China's booming wine market has created an astounding demand for empty bottles of famous wines, with fraudsters paying up to e360 for a good bottle that can be filled with a less celebrated vintage.
Counterfeiters have begun collecting empty bottles and then refilling them to scam rich Chinese. A particular favourite is Chateau Lafite Rothschild 1982, which sells for more than e2,400 at auction for an intact bottle.
"We only collect Lafite and Maotai (China's most famous spirit)," said one Beijing-based bottle dealer, who gave his name as Mr Huang.
Mr Huang said his business collected empties from bars and restaurants in Shanghai and Beijing and that the run-up to Chinese New Year, in February, was peak season, as counterfeiters targeted wine-lovers looking to celebrate in style.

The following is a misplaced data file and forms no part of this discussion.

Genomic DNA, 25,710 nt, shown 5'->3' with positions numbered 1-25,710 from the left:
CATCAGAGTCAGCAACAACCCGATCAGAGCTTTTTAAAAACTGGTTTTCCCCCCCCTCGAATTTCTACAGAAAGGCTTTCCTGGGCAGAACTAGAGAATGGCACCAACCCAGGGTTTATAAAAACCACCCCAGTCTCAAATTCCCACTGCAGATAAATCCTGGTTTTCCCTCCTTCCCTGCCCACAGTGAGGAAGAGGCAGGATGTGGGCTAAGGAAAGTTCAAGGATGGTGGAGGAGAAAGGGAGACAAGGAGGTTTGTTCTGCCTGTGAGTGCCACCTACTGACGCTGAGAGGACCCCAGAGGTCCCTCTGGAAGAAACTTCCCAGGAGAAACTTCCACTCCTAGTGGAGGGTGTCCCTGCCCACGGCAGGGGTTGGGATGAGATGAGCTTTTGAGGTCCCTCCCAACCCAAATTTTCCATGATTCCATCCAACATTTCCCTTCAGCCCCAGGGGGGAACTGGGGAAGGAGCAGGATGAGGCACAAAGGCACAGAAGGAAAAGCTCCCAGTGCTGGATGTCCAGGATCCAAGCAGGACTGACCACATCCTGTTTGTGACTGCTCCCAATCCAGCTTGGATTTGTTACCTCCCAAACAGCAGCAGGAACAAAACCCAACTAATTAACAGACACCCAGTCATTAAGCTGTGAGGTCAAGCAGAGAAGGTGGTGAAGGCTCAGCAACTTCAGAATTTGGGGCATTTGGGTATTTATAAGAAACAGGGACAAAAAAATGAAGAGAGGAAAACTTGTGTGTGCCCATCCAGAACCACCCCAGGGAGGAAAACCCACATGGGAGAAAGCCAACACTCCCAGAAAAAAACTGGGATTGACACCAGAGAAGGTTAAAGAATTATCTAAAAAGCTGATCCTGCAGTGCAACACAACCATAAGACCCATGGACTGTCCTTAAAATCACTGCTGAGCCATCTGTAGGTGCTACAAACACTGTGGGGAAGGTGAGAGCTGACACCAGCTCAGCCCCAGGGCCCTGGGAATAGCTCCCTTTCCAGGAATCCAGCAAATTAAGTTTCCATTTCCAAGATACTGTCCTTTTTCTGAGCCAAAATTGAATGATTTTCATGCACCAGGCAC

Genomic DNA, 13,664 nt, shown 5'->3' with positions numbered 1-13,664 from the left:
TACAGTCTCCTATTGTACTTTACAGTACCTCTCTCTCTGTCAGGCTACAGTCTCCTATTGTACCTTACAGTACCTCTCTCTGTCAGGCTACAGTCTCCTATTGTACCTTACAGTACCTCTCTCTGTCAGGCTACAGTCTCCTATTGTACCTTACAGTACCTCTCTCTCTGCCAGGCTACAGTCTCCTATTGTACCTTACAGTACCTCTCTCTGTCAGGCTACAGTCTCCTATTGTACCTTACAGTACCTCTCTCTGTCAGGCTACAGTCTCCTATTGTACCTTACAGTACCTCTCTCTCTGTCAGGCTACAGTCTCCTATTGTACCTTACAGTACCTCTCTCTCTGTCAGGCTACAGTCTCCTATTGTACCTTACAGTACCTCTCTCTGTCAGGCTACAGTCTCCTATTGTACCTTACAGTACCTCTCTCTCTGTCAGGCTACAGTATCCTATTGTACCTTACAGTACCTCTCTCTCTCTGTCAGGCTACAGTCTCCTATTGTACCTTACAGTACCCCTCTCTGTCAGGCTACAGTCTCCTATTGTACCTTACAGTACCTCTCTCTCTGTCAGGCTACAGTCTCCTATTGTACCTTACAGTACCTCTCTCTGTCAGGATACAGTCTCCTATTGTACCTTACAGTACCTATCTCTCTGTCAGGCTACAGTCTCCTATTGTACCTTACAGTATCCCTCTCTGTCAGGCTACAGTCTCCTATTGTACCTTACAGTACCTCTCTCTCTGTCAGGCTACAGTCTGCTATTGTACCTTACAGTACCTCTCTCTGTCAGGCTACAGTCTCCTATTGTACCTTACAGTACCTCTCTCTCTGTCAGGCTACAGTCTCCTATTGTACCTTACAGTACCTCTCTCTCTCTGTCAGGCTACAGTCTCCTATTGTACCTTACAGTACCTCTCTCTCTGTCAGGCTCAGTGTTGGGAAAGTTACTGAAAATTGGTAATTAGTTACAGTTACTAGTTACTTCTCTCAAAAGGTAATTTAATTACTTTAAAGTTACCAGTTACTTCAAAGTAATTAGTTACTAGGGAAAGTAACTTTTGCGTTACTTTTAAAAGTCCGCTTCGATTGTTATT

"The bottles need to be in the best condition possible," said another dealer, called Mr Ye, at a Shanghai company. "It is very important. And I only want genuine bottles, no fakes."
In the past year China has become the world's fastest-growing wine market with legions of millionaires anxious to appear sophisticated.
"This is always going to be a danger when people are drinking not out of passion but because they think that fine wine is what they should be seen drinking," said Adam Bilbey at the Hong Kong offices of Berry Bros and Rudd. The wine dealer estimates that China now accounts for 65pc of its sales.
"We have definitely opened a bottle that was a fake," said Mr Bilbey. "Inside, there was a big hefty red from the south of France. Not a bad wine, actually, but not what it was supposed to be." (© Daily Telegraph, London)